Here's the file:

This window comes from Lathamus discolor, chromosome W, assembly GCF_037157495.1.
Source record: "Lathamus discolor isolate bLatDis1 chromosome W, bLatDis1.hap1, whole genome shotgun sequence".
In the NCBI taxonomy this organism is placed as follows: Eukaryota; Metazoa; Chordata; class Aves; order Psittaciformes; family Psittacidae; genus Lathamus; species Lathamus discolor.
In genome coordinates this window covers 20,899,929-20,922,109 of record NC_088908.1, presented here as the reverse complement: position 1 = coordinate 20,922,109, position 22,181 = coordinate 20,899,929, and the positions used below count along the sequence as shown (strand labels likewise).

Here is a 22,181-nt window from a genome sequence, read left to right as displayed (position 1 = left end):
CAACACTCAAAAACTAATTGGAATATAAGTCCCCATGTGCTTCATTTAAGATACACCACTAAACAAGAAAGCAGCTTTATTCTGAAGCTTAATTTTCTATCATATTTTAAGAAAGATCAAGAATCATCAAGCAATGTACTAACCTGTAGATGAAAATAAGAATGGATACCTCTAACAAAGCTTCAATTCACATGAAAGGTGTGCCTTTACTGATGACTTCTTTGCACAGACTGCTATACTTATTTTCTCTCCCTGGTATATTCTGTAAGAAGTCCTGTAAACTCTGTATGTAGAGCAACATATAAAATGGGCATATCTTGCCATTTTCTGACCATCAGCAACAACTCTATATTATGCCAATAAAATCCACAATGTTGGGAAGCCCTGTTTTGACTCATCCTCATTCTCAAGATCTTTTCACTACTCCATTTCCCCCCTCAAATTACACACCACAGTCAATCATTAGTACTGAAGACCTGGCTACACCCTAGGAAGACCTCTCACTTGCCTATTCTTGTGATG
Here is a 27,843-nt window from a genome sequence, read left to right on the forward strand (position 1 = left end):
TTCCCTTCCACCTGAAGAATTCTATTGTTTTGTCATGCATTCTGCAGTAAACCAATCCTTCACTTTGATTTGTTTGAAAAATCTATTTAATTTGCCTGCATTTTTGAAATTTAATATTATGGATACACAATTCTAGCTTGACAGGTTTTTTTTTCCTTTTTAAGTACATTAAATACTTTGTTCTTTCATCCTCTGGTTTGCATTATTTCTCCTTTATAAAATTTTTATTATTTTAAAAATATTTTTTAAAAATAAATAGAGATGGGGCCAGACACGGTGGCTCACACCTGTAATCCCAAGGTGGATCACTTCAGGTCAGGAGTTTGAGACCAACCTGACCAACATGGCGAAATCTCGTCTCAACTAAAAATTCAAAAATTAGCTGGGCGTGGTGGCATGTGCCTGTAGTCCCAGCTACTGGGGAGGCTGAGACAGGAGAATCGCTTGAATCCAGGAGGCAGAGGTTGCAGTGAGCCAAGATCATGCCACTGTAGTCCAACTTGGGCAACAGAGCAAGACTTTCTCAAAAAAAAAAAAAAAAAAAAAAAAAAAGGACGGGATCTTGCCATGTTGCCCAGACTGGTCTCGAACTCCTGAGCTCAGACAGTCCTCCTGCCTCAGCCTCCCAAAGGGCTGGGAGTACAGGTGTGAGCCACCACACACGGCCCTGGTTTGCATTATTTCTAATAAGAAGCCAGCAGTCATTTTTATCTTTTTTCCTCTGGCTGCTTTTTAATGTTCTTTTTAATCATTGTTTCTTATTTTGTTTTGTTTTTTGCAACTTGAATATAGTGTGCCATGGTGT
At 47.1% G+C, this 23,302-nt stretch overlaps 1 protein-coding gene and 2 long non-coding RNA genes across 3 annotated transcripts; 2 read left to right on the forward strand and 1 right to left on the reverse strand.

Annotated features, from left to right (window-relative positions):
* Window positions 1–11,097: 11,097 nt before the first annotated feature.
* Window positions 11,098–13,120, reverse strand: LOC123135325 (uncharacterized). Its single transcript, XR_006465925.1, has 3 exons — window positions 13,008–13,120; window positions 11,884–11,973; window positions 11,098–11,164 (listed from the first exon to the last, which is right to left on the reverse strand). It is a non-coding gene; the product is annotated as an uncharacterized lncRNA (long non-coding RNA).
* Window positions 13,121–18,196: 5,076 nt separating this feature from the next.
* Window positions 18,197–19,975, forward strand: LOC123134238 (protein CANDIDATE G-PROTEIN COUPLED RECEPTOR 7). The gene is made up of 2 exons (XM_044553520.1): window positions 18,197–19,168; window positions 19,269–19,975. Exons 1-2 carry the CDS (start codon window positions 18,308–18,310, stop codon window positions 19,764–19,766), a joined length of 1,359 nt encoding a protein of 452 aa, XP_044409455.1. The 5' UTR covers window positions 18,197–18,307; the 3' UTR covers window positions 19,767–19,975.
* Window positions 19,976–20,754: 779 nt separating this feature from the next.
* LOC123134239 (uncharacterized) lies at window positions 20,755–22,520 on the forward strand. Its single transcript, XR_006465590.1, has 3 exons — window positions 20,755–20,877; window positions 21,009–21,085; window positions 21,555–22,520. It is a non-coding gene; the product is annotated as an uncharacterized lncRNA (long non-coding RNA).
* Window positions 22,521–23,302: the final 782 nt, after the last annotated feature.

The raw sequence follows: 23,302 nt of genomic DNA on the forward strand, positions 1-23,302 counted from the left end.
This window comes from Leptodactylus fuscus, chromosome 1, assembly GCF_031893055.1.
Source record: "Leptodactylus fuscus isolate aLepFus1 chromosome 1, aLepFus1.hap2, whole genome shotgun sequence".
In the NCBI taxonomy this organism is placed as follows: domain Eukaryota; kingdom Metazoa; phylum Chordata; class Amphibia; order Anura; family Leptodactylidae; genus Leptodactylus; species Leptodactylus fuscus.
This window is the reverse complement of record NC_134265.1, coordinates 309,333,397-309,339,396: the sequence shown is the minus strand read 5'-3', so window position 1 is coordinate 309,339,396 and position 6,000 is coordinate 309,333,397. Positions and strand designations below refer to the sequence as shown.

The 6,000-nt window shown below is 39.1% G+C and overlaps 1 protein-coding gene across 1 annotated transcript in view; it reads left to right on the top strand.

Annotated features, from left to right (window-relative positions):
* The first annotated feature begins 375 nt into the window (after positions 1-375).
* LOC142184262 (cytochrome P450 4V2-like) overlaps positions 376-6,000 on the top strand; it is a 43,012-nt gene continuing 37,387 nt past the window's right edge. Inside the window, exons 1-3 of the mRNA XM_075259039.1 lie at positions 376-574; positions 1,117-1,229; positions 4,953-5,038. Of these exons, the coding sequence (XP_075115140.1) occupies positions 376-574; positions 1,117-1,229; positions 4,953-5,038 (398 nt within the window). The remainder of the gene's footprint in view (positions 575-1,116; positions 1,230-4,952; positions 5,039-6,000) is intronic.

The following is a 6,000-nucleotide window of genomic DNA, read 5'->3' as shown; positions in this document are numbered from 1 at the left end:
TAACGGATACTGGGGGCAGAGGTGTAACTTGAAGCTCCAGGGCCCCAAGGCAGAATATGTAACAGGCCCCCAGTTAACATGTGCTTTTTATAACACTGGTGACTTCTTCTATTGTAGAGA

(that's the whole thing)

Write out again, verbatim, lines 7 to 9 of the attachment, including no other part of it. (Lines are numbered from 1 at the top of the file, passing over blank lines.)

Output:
Here is a 27,843-nt window from a genome sequence, read left to right on the forward strand (position 1 = left end):
TTCCCTTCCACCTGAAGAATTCTATTGTTTTGTCATGCATTCTGCAGTAAACCAATCCTTCACTTTGATTTGTTTGAAAAATCTATTTAATTTGCCTGCATTTTTGAAATTTAATATTATGGATACACAATTCTAGCTTGACAGGTTTTTTTTTCCTTTTTAAGTACATTAAATACTTTGTTCTTTCATCCTCTGGTTTGCATTATTTCTCCTTTATAAAATTTTTATTATTTTAAAAATATTTTTTAAAAATAAATAGAGATGGGGCCAGACACGGTGGCTCACACCTGTAATCCCAAGGTGGATCACTTCAGGTCAGGAGTTTGAGACCAACCTGACCAACATGGCGAAATCTCGTCTCAACTAAAAATTCAAAAATTAGCTGGGCGTGGTGGCATGTGCCTGTAGTCCCAGCTACTGGGGAGGCTGAGACAGGAGAATCGCTTGAATCCAGGAGGCAGAGGTTGCAGTGAGCCAAGATCATGCCACTGTAGTCCAACTTGGGCAACAGAGCAAGACTTTCTCAAAAAAAAAAAAAAAAAAAAAAAAAAAGGACGGGATCTTGCCATGTTGCCCAGACTGGTCTCGAACTCCTGAGCTCAGACAGTCCTCCTGCCTCAGCCTCCCAAAGGGCTGGGAGTACAGGTGTGAGCCACCACACACGGCCCTGGTTTGCATTATTTCTAATAAGAAGCCAGCAGTCATTTTTATCTTTTTTCCTCTGGCTGCTTTTTAATGTTCTTTTTAATCATTGTTTCTTATTTTGTTTTGTTTTTTGCAACTTGAATATAGTGTGCCATGGTGT
At 47.1% G+C, this 23,302-nt stretch overlaps 1 protein-coding gene and 2 long non-coding RNA genes across 3 annotated transcripts; 2 read left to right on the forward strand and 1 right to left on the reverse strand.